Behind the scenes with Amy Clydesdale whilst I was shooting her streetwear lookbook.
It’s hard to really describe this project in full. At the start is was a full on study of depression which then morphed into an analysis of how to visualise anger and specifically my own negative thinking. These portraits I’m producing now are the next stage in this process going towards my final year degree show. The use of the fire causes a beautiful chemical reaction in the inks and paper and it’s exactly what I’ve wanted to create from the beginning. Since Thursday I’ve had additional shoots each day but I’m starting to realise its incredibly difficult to capture the real raw emotion that I was able to capture in myself and then in Chris. That anger that sit below the skin that becomes a motivator and drives ambition in my work. Some people just aren’t that angry. These processes have proven that creativity combats negative thinking and after a night at work where loads of people felt like sharing their own positive thoughts on the project I’m glad it gives some kind of wider perspective to a greater audience. More to come.
Finished up another anger series shoot with Dan this evening. Ritchie (above) helped out and I really wanted to get a shot of him with his pooch Poncho. What a team.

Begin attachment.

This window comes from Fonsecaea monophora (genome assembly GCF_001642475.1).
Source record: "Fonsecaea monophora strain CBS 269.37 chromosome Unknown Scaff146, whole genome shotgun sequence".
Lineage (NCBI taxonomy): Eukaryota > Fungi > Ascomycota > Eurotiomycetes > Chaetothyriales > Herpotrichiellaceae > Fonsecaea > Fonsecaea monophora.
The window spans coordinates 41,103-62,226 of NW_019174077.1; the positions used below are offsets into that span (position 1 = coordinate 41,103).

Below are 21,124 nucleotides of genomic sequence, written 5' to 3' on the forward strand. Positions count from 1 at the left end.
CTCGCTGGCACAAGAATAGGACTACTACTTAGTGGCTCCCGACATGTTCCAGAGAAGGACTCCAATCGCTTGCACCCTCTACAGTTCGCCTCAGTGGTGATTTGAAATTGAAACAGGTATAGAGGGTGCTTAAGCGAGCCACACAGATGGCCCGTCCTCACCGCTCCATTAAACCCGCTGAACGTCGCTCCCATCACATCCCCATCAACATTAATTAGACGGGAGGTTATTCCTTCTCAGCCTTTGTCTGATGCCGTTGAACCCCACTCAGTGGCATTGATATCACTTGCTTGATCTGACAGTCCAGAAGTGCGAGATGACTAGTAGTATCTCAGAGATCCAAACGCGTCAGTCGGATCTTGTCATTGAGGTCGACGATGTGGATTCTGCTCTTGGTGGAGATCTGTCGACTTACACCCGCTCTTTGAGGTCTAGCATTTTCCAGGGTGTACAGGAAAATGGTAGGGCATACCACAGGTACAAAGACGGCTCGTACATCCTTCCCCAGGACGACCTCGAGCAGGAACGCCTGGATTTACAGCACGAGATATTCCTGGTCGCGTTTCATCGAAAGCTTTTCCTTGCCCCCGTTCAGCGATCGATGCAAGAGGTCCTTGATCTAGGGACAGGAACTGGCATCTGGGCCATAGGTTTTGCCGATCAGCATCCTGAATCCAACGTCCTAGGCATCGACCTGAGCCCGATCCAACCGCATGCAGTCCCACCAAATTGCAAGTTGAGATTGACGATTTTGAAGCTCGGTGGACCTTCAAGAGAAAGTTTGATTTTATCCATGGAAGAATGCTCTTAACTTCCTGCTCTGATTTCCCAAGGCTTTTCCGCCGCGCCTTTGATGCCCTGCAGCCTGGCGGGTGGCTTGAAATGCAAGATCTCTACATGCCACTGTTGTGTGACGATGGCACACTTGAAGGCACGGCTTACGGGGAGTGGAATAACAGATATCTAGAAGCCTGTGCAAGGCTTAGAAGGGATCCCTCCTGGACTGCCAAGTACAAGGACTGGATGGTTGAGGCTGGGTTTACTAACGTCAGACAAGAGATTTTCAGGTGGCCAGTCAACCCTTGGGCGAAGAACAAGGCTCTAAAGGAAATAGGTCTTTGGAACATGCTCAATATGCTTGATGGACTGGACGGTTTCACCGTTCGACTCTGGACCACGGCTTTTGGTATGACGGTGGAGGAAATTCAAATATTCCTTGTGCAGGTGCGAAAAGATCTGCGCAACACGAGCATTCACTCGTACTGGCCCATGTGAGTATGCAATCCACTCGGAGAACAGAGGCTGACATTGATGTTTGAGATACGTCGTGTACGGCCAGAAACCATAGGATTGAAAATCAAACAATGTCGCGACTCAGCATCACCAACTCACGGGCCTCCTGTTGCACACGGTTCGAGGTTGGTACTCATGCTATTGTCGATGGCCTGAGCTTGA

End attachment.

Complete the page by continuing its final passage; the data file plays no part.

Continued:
Had an awesome few days putting together the next stages of my honest/aggressive portraits. A few months back I did similar portraits of myself and then tore into them to describe an overwhelming explosion of rage. My idea came from trying to portray an honest representation of myself whilst trying to use creativity to combat negative thinking.
This idea has been taken further by introducing a blow torch to the photos.
Initial tests tried out different materials; general gloss paper, acetate/transparent film and luster photo paper. Luster is by far my favourite paper type for print so I’m glad it have me the effect I was aiming for. This technique has been inspired by Lucas Simōes.
Today I’ve been playing with the 8x10 prints I got yesterday again on luster print. Two batches of the same photos manipulated differently. I have three more shoots this week for this project but hopefully more to come with the hope of taking these portraits to my final exhibit in a months time for University.
Anonymous asked: a question on portfolios? how do you go about doing this? are all your photos digital or do you have a physical folder that contains your best shots?
I’m going to presume this is when you’re maybe presenting it to someone? I’ve rarely had to present a physical portfolio. I usually just link my various webpages for people to view in their own time. In the last few years I’ve put together 2 books, made on blurb which was more so for myself and university submission of ‘oh hey I did this all out of uni!’. Extra credit type attempt.. Nearly all of my work is digital. Very little of my analog work would place safely in my portfolio. In an ideal world I’d say the best way to present yourself and your portfolio, particularly in a face to face scenario would on an interactive tablet like an iPad. Easy to use and you’ll look professional. People like to hold images and they like gadgets. It’s an investment I don’t think is necessary at this time for me but hey, hope this helps you in some way.